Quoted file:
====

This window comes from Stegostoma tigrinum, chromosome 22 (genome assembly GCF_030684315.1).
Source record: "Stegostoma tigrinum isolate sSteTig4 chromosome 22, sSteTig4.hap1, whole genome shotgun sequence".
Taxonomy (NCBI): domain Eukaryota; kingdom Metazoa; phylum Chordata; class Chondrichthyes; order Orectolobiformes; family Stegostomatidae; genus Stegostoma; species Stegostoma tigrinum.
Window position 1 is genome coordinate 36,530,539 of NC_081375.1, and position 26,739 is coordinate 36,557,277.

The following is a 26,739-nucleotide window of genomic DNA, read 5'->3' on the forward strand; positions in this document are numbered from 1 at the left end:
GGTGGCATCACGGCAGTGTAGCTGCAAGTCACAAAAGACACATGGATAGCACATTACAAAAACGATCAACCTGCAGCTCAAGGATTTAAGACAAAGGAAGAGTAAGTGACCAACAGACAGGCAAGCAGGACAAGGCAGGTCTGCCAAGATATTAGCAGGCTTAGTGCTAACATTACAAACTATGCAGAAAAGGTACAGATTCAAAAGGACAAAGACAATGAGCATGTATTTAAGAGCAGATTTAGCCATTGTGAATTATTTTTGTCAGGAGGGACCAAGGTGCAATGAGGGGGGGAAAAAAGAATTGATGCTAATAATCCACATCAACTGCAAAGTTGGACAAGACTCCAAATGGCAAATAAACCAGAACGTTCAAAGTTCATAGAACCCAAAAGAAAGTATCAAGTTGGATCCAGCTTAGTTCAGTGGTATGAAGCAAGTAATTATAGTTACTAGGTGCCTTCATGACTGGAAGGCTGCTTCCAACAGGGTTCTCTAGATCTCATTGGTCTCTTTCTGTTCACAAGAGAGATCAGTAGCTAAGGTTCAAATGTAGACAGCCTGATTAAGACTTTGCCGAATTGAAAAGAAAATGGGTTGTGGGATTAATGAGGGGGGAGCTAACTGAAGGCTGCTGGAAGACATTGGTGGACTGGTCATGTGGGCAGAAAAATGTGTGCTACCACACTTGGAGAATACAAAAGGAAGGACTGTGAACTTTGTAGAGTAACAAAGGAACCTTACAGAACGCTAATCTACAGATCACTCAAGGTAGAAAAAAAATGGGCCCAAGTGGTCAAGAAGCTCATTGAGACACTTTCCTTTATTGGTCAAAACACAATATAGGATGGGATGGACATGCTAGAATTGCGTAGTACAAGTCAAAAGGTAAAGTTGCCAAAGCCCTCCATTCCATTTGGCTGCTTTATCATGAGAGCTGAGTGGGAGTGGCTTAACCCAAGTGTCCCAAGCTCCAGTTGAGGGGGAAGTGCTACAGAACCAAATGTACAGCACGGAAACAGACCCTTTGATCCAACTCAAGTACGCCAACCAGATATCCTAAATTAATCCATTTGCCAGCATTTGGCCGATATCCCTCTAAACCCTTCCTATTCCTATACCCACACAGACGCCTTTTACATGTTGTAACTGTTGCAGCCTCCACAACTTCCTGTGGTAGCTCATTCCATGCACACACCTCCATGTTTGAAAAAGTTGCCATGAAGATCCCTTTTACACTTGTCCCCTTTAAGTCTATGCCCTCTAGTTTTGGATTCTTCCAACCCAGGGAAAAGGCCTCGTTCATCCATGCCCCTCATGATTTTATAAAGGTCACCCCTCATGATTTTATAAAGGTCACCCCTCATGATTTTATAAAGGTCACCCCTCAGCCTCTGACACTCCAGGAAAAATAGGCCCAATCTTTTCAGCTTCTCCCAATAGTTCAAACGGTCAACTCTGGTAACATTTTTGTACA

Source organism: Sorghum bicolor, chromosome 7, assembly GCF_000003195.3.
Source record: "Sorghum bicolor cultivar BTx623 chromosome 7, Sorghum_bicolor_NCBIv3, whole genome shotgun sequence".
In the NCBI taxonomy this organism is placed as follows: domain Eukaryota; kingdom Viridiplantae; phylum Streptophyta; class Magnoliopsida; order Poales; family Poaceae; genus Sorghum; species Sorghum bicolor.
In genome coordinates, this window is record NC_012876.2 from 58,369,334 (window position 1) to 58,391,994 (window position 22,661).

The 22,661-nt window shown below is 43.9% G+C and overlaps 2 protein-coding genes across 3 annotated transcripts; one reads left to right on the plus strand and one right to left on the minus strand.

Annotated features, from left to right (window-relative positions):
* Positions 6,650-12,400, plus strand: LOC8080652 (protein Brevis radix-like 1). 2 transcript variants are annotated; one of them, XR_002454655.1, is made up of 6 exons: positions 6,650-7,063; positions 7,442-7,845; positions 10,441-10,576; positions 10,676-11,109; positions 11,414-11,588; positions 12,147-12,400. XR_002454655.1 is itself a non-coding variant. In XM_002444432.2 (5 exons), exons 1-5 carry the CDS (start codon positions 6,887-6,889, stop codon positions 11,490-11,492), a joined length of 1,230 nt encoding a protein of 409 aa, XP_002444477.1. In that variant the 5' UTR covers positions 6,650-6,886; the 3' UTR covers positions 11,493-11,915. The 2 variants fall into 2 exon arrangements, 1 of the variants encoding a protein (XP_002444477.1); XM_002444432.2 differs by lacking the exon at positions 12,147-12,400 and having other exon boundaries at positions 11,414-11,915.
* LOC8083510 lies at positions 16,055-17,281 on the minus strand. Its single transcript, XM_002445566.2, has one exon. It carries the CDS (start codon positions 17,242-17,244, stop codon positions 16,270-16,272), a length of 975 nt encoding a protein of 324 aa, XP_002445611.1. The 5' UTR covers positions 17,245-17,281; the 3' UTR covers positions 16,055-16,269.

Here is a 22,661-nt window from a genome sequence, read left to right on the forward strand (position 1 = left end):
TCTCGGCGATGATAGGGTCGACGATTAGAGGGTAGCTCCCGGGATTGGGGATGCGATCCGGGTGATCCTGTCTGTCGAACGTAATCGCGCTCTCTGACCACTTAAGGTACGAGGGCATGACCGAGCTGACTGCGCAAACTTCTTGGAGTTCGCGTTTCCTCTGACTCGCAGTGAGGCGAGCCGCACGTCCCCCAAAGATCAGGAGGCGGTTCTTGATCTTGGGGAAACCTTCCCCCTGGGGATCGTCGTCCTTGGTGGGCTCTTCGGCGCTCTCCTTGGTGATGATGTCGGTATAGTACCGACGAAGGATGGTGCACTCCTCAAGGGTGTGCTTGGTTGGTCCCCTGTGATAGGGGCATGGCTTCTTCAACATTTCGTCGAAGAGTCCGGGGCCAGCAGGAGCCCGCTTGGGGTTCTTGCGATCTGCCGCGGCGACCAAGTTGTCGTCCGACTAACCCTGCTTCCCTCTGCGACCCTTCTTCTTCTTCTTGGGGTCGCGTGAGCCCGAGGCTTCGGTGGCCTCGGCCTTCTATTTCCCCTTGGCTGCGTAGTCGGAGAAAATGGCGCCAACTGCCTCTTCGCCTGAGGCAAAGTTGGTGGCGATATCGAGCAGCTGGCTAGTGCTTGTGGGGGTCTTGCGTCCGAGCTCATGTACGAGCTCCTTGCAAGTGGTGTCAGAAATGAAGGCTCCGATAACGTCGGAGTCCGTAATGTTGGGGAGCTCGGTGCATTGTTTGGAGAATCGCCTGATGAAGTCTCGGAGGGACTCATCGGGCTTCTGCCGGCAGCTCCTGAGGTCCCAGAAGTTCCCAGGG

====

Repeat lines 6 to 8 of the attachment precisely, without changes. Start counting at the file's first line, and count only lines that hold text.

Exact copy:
GGTGGCATCACGGCAGTGTAGCTGCAAGTCACAAAAGACACATGGATAGCACATTACAAAAACGATCAACCTGCAGCTCAAGGATTTAAGACAAAGGAAGAGTAAGTGACCAACAGACAGGCAAGCAGGACAAGGCAGGTCTGCCAAGATATTAGCAGGCTTAGTGCTAACATTACAAACTATGCAGAAAAGGTACAGATTCAAAAGGACAAAGACAATGAGCATGTATTTAAGAGCAGATTTAGCCATTGTGAATTATTTTTGTCAGGAGGGACCAAGGTGCAATGAGGGGGGGAAAAAAGAATTGATGCTAATAATCCACATCAACTGCAAAGTTGGACAAGACTCCAAATGGCAAATAAACCAGAACGTTCAAAGTTCATAGAACCCAAAAGAAAGTATCAAGTTGGATCCAGCTTAGTTCAGTGGTATGAAGCAAGTAATTATAGTTACTAGGTGCCTTCATGACTGGAAGGCTGCTTCCAACAGGGTTCTCTAGATCTCATTGGTCTCTTTCTGTTCACAAGAGAGATCAGTAGCTAAGGTTCAAATGTAGACAGCCTGATTAAGACTTTGCCGAATTGAAAAGAAAATGGGTTGTGGGATTAATGAGGGGGGAGCTAACTGAAGGCTGCTGGAAGACATTGGTGGACTGGTCATGTGGGCAGAAAAATGTGTGCTACCACACTTGGAGAATACAAAAGGAAGGACTGTGAACTTTGTAGAGTAACAAAGGAACCTTACAGAACGCTAATCTACAGATCACTCAAGGTAGAAAAAAAATGGGCCCAAGTGGTCAAGAAGCTCATTGAGACACTTTCCTTTATTGGTCAAAACACAATATAGGATGGGATGGACATGCTAGAATTGCGTAGTACAAGTCAAAAGGTAAAGTTGCCAAAGCCCTCCATTCCATTTGGCTGCTTTATCATGAGAGCTGAGTGGGAGTGGCTTAACCCAAGTGTCCCAAGCTCCAGTTGAGGGGGAAGTGCTACAGAACCAAATGTACAGCACGGAAACAGACCCTTTGATCCAACTCAAGTACGCCAACCAGATATCCTAAATTAATCCATTTGCCAGCATTTGGCCGATATCCCTCTAAACCCTTCCTATTCCTATACCCACACAGACGCCTTTTACATGTTGTAACTGTTGCAGCCTCCACAACTTCCTGTGGTAGCTCATTCCATGCACACACCTCCATGTTTGAAAAAGTTGCCATGAAGATCCCTTTTACACTTGTCCCCTTTAAGTCTATGCCCTCTAGTTTTGGATTCTTCCAACCCAGGGAAAAGGCCTCGTTCATCCATGCCCCTCATGATTTTATAAAGGTCACCCCTCATGATTTTATAAAGGTCACCCCTCATGATTTTATAAAGGTCACCCCTCAGCCTCTGACACTCCAGGAAAAATAGGCCCAATCTTTTCAGCTTCTCCCAATAGTTCAAACGGTCAACTCTGGTAACATTTTTGTACA

Source organism: Sorghum bicolor, chromosome 7, assembly GCF_000003195.3.
Source record: "Sorghum bicolor cultivar BTx623 chromosome 7, Sorghum_bicolor_NCBIv3, whole genome shotgun sequence".